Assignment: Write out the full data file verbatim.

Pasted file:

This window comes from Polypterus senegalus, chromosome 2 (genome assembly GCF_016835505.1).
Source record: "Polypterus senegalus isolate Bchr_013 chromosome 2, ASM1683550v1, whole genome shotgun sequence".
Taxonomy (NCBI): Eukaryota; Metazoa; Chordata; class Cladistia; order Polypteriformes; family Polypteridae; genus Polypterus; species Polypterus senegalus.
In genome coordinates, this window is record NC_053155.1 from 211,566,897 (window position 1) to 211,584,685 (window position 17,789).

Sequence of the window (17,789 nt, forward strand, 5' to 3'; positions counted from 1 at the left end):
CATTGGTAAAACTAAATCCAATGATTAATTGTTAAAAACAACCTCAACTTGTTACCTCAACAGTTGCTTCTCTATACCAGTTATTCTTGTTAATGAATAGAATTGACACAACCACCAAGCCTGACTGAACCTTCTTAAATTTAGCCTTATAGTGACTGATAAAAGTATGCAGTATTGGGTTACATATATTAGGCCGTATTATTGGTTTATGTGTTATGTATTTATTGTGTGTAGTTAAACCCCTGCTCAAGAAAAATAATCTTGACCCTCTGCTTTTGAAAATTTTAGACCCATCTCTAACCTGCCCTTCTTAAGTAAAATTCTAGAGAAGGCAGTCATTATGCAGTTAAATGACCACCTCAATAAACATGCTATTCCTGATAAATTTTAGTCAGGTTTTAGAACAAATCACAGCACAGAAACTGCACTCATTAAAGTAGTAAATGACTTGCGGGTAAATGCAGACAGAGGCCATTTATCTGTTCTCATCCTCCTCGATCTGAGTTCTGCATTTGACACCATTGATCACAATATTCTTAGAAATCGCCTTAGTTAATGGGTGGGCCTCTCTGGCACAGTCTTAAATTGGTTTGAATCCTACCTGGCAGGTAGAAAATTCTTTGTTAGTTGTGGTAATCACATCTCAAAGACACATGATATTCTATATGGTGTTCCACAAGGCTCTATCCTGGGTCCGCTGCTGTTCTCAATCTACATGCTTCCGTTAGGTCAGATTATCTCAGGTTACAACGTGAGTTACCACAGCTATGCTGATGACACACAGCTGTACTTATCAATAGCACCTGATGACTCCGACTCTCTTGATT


This window comes from Polypterus senegalus, chromosome 2 (genome assembly GCF_016835505.1).
Source record: "Polypterus senegalus isolate Bchr_013 chromosome 2, ASM1683550v1, whole genome shotgun sequence".
Taxonomy (NCBI): Eukaryota; Metazoa; Chordata; class Cladistia; order Polypteriformes; family Polypteridae; genus Polypterus; species Polypterus senegalus.
In genome coordinates, this window is record NC_053155.1 from 211,566,897 (window position 1) to 211,584,685 (window position 17,789).

Sequence of the window (17,789 nt, forward strand, 5' to 3'; positions counted from 1 at the left end):
CATTGGTAAAACTAAATCCAATGATTAATTGTTAAAAACAACCTCAACTTGTTACCTCAACAGTTGCTTCTCTATACCAGTTATTCTTGTTAATGAATAGAATTGACACAACCACCAAGCCTGACTGAACCTTCTTAAATTTAGCCTTATAGTGACTGATAAAAGTATGCAGTATTGGGTTACATATATTAGGCCGTATTATTGGTTTATGTGTTATGTATTTATTGTGTGTAGTTAAACCCCTGCTCAAGAAAAATAATCTTGACCCTCTGCTTTTGAAAATTTTAGACCCATCTCTAACCTGCCCTTCTTAAGTAAAATTCTAGAGAAGGCAGTCATTATGCAGTTAAATGACCACCTCAATAAACATGCTATTCCTGATAAATTTTAGTCAGGTTTTAGAACAAATCACAGCACAGAAACTGCACTCATTAAAGTAGTAAATGACTTGCGGGTAAATGCAGACAGAGGCCATTTATCTGTTCTCATCCTCCTCGATCTGAGTTCTGCATTTGACACCATTGATCACAATATTCTTAGAAATCGCCTTAGTTAATGGGTGGGCCTCTCTGGCACAGTCTTAAATTGGTTTGAATCCTACCTGGCAGGTAGAAAATTCTTTGTTAGTTGTGGTAATCACATCTCAAAGACACATGATATTCTATATGGTGTTCCACAAGGCTCTATCCTGGGTCCGCTGCTGTTCTCAATCTACATGCTTCCGTTAGGTCAGATTATCTCAGGTTACAACGTGAGTTACCACAGCTATGCTGATGACACACAGCTGTACTTATCAATAGCACCTGATGACTCCGACTCTCTTGATT